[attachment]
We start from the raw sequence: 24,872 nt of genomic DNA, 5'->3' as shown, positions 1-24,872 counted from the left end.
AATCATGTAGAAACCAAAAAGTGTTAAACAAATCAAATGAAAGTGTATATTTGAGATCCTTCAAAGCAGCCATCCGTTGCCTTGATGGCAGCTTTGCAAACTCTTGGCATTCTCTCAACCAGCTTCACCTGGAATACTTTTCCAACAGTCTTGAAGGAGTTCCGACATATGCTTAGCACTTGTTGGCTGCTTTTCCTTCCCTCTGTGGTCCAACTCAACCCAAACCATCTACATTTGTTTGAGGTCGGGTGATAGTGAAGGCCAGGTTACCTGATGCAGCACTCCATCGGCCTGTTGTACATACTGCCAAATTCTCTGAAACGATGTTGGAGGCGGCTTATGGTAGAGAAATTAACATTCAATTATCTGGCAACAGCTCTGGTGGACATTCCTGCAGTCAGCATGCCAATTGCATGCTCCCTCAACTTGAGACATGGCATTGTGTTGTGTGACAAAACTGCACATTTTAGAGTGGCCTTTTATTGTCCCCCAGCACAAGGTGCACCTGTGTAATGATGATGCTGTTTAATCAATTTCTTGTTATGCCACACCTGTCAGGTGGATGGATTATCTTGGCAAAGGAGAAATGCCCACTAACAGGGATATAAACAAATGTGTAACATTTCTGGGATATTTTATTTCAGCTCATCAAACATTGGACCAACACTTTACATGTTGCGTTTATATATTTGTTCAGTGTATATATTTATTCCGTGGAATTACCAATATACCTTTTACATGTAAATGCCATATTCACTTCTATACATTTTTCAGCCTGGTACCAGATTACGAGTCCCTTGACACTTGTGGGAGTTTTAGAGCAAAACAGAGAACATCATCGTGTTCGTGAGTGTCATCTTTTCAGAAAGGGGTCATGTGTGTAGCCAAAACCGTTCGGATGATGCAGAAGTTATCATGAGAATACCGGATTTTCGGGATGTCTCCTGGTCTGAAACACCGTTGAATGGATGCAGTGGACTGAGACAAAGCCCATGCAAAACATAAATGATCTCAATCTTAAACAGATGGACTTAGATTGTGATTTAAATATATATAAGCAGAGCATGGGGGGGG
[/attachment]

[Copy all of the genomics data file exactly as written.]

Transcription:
We start from the raw sequence: 24,872 nt of genomic DNA, 5'->3' as shown, positions 1-24,872 counted from the left end.
AATCATGTAGAAACCAAAAAGTGTTAAACAAATCAAATGAAAGTGTATATTTGAGATCCTTCAAAGCAGCCATCCGTTGCCTTGATGGCAGCTTTGCAAACTCTTGGCATTCTCTCAACCAGCTTCACCTGGAATACTTTTCCAACAGTCTTGAAGGAGTTCCGACATATGCTTAGCACTTGTTGGCTGCTTTTCCTTCCCTCTGTGGTCCAACTCAACCCAAACCATCTACATTTGTTTGAGGTCGGGTGATAGTGAAGGCCAGGTTACCTGATGCAGCACTCCATCGGCCTGTTGTACATACTGCCAAATTCTCTGAAACGATGTTGGAGGCGGCTTATGGTAGAGAAATTAACATTCAATTATCTGGCAACAGCTCTGGTGGACATTCCTGCAGTCAGCATGCCAATTGCATGCTCCCTCAACTTGAGACATGGCATTGTGTTGTGTGACAAAACTGCACATTTTAGAGTGGCCTTTTATTGTCCCCCAGCACAAGGTGCACCTGTGTAATGATGATGCTGTTTAATCAATTTCTTGTTATGCCACACCTGTCAGGTGGATGGATTATCTTGGCAAAGGAGAAATGCCCACTAACAGGGATATAAACAAATGTGTAACATTTCTGGGATATTTTATTTCAGCTCATCAAACATTGGACCAACACTTTACATGTTGCGTTTATATATTTGTTCAGTGTATATATTTATTCCGTGGAATTACCAATATACCTTTTACATGTAAATGCCATATTCACTTCTATACATTTTTCAGCCTGGTACCAGATTACGAGTCCCTTGACACTTGTGGGAGTTTTAGAGCAAAACAGAGAACATCATCGTGTTCGTGAGTGTCATCTTTTCAGAAAGGGGTCATGTGTGTAGCCAAAACCGTTCGGATGATGCAGAAGTTATCATGAGAATACCGGATTTTCGGGATGTCTCCTGGTCTGAAACACCGTTGAATGGATGCAGTGGACTGAGACAAAGCCCATGCAAAACATAAATGATCTCAATCTTAAACAGATGGACTTAGATTGTGATTTAAATATATATAAGCAGAGCATGGGGGGGG